Standard Chartered has big plans for China these days. The British bank plans to open 170 branches in China by 2011, growing its network a minimum of 60% annually. Mike DeNoma, the company’s head of commercial banking, has said that he intends for China to become the “heart” of the bank’s operations. “We want to expand our network in China as fast as we can within the regulatory regime, and we will move to as many new cities as we are allowed to,” DeNoma said in a recent interview with China’s official Xinhua news agency.
In prominent glossy advertisements throughout China’s major cities, foreign banks are playing up their global expertise and are showing friendly images. Citibank’s ads show a team of smiling associates from across the globe, while HSBC posters show a photo-shopped skyline of the Forbidden City, the Sydney Opera House, the Arc de Triomphe and the NASDAQ building.
They are also ramping up their visibility in smaller markets. In Hangzhou, a small but affluent city several hours from Shanghai, new branch offices of HSBC and Citibank square off at each other from opposite corners of the city’s busiest intersection, with Times Square-sized corporate logos stretching several stories above street level.
A spokesperson at ABN Amro, which is currently in the process of converting its China business into a domestically incorporated entity for retail banking, said the Dutch bank plans to “leverage its global products with local knowledge.”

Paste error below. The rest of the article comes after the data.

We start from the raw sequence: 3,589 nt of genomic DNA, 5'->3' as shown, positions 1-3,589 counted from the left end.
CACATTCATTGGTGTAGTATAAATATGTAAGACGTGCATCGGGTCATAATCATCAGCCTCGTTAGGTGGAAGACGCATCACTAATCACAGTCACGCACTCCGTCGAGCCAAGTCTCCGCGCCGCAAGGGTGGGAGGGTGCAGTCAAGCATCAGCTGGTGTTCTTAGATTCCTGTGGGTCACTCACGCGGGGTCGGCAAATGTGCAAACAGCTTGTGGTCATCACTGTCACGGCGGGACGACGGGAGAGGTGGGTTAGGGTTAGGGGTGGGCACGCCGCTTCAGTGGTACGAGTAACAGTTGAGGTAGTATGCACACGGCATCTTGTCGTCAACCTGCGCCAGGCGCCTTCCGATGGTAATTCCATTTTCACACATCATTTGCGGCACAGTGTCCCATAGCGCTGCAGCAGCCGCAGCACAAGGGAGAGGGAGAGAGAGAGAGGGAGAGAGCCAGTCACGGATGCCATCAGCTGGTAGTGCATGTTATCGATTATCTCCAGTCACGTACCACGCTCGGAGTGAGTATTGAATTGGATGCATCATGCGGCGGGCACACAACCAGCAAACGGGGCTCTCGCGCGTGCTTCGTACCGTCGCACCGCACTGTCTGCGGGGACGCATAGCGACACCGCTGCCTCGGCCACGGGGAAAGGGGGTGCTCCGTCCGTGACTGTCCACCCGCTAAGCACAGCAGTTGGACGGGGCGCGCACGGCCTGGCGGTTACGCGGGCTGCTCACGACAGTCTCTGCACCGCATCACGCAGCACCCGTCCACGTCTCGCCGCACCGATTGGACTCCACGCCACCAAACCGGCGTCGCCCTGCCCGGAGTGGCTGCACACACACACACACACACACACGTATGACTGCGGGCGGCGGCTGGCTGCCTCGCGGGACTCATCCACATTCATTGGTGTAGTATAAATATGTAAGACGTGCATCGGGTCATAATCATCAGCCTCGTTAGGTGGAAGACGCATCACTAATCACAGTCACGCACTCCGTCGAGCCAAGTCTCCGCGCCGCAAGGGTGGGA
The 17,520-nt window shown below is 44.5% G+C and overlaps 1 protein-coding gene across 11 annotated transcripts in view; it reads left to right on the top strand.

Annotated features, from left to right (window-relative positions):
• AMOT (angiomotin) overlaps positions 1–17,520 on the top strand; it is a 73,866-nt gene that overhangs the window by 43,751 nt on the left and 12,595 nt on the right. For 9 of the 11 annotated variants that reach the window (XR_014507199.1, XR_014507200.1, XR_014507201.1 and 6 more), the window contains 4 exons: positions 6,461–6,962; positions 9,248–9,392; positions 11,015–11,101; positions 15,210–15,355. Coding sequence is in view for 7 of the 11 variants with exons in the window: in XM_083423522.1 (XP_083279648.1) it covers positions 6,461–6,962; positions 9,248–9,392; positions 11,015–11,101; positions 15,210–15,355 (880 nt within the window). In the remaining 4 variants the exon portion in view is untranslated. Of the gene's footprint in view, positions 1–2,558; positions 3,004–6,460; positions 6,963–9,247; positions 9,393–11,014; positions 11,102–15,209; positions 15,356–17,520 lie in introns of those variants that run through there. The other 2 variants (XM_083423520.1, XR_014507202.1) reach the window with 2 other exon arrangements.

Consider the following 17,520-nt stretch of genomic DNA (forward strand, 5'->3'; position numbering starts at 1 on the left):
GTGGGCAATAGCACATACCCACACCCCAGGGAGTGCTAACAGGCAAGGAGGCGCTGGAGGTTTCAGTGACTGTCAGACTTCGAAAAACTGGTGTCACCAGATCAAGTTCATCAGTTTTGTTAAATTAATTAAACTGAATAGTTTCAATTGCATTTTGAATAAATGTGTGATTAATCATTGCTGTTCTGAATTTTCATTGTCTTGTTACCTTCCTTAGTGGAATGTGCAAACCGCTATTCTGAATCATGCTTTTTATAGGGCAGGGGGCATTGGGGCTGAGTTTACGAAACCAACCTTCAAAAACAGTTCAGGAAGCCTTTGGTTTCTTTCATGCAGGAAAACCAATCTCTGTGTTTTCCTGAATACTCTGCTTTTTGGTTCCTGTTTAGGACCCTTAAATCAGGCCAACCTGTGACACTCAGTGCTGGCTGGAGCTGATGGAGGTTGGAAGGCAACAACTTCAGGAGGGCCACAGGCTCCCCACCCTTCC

That is an obvious angle for foreign banks to pursue; they have global knowledge and expertise and are busy hiring top managers from local joint-stock banks to complete the second half of the equation. But foreign banks may take some time to adjust to the demands of the Chinese consumer. According to Xi Junyang, deputy director of the Modern Finance Institute at the Shanghai University of Finance and Economics, Chinese banks “have a better understanding of local culture. They know how to interact with Chinese clients, and what techniques to use to attract new business.”
Indeed. Within a few days of Standard Chartered’s DeNoma’s statements, Claude Haberer, a senior executive for BNP Paribas, the French bank, presented a diametrically different view on the future of foreign banks in Asia. Haberer warned that tougher than expected competition in Asia may soon force outsiders to withdraw “either voluntarily or involuntarily” from the region.
It has been more than six months since China lifted the final major obstacle to foreign banks offering full renminbi services in China by doing away with restrictions that had limited foreign banks to serving only foreign clientele, and only in 25 cities. Multinationals are now allowed to compete for the nation’s $2.2 trillion of household deposits. The question is whether it’s in their best interest to do so.
Xi Junyang believes foreign banks are handicapped starting out because of the obvious; they are not as familiar with Chinese culture as the Chinese banks. “This includes understanding the financial needs of Chinese customers, the ways government officials make decisions and how to understand China’s regional differences.”
Peter Tebbutt, an analyst at Fitch Ratings, the international rating agency, put it more bluntly: “Foreign banks don’t break people’s arms when they don’t repay them, like some Chinese banks might. They can’t operate like that, so what they have to focus on is the high end of the retail market.”